It does not mean that running shoes for overpronation are useless. In the absence of clear findings, it simply becomes a personal choice based on your experience. And, again, it all goes back to comfort. We only recommend them to experienced runners.
If in doubt, we recommend neutral running shoes.
Just drop it
Have you ever heard of the heel-to-toe drop? Simply put, it’s the difference in height between the heel and the forefoot. If a shoe has a stack height of 26 mm under the heel and 22 mm under the forefoot, the drop is 4 mm. A shoe with a higher drop will elevate your heel more while running.
What’s funny with the heel-to-toe drop is that most shoes used to have a relatively high drop (10 or 12 mm was usual in the running shoe world), but it has drastically decreased in the last years. We can bet that the success of Hoka and Altra shoes has something to do with it. The first one mainly offers low-drop shoes (4-5 mm drop), while the second is a fierce advocate of zero-drop shoes (zero-drop meaning that the foot is flat on the ground). As a result, the standard drop is now around 8 mm. Even Asics has started to embrace a lower drop on its latest series like the MetaSpeed Sky (5 mm).
Is there any science behind these trends? Not really. So far, the only randomized controlled trial study so far (6) didn’t find any meaningful differences between the different drops in terms of injury risk.
As a result, we recommend starting with something standard (8-10 mm) and adjusting depending on your experience.
Frequently asked questions (FAQs)
All running shoes are available for men and women. Some are unisex, while others display a specific configuration.
For example, the Pegasus has a different cushioning: it offers women more softness under the foot.
However, this does not influence the shoe’s overall score. So, our selection of the top women’s running shoes is the same as the men’s.
It’s not essential, but it’s much better. Even if you find your running shoes comfortable, they are not built to resist the abrasion caused by running on the road.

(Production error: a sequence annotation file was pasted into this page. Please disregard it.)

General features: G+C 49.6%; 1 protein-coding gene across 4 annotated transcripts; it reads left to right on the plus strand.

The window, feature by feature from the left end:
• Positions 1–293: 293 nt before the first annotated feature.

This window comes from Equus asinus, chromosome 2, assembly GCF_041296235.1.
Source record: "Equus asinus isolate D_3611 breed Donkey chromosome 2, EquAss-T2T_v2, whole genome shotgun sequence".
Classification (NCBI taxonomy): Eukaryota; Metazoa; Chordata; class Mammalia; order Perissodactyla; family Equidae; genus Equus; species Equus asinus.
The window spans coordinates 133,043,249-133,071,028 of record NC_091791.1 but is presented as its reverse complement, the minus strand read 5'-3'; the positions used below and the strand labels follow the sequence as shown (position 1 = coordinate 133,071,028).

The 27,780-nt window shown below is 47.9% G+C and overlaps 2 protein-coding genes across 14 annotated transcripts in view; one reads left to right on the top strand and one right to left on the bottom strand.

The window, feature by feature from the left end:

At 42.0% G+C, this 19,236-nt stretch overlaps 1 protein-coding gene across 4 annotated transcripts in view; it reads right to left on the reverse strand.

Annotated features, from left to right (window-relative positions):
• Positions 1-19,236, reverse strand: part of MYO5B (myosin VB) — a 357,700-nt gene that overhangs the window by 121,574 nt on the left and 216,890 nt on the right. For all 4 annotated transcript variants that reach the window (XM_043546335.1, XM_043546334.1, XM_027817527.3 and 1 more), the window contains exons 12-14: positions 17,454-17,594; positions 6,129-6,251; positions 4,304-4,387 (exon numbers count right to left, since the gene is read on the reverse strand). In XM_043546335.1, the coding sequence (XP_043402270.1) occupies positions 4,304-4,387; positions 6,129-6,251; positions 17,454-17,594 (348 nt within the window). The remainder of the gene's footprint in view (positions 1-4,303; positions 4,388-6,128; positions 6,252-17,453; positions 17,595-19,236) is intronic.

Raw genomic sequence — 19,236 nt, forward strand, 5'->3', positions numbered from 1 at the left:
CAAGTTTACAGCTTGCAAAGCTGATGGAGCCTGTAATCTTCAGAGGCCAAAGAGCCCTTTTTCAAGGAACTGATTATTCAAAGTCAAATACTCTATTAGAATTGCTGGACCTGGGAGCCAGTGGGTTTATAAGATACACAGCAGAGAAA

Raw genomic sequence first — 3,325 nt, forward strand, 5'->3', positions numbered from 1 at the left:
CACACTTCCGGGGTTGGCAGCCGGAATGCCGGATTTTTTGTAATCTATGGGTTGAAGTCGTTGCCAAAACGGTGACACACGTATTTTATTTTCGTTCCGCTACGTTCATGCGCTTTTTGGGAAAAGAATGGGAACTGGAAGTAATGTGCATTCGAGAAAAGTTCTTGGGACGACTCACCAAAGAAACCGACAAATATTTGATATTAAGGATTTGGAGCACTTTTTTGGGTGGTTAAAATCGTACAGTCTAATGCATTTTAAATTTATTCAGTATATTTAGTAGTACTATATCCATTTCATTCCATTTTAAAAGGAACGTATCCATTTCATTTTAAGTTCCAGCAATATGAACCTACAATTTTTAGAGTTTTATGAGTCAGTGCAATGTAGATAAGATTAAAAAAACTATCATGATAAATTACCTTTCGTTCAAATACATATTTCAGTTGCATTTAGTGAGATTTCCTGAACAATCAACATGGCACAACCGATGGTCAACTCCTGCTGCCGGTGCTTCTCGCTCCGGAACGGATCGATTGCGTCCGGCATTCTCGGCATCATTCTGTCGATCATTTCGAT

A running shoe contains a midsole to absorb impact and an outsole to protect the shoe from the asphalt. Thus, this configuration aims to last for several hundred miles, unlike a traditional sports shoe.
Here are some other guides that may interest you:
- The Best Treadmill Running Shoes
- The Best Motion-Control Running Shoes
- The Best Triathlon Running Shoes
1. Improved footwear comfort reduces oxygen consumption during running
Geng Luo, Pro Stergiou, Jay Worobets, Benno Nigg and Darren Stefanyshyn (2009)
2. The long-term effect of minimalist shoes on running performance and injury: design of a randomised controlled trial
British Journal of Sports Medicine
Joel Fuller, Dominic Thewlis, Margarita Tsiros, Nicholas Brown, and Jonathan D. Buckley
3. Association between foot type and lower extremity injuries: systematic literature review with meta-analysis
Journal of Orthopaedic & Sports Physical Therapy
Jasper Tong, Pui Kong
4. Foot pronation is not associated with increased injury risk in novice runners wearing a neutral shoe: a 1-year prospective cohort study
British Journal of Sports Medicine
Rasmus Oestergaard Nielsen, Ida Buist, Erik Thorlund Parner, Ellen Aagaard Nohr, Henrik Sørensen, Martin Lind, Sten Rasmussen
5. The effectiveness of motion control systems in preventing running-related injuries: A double-blind randomised controlled trial
Malisoux et al. (2015). Luxembourg Institute of Health.
6. Influence of the Heel-to-Toe Drop of Standard Cushioned Running Shoes on Injury Risk in Leisure-Time Runners A Randomized Controlled Trial With 6-Month Follow-up
The American Journal of Sports Medicine
Laurent Malsioux, Nicolas Chambon, Axel Urhausen, Daniel Theisen (2016)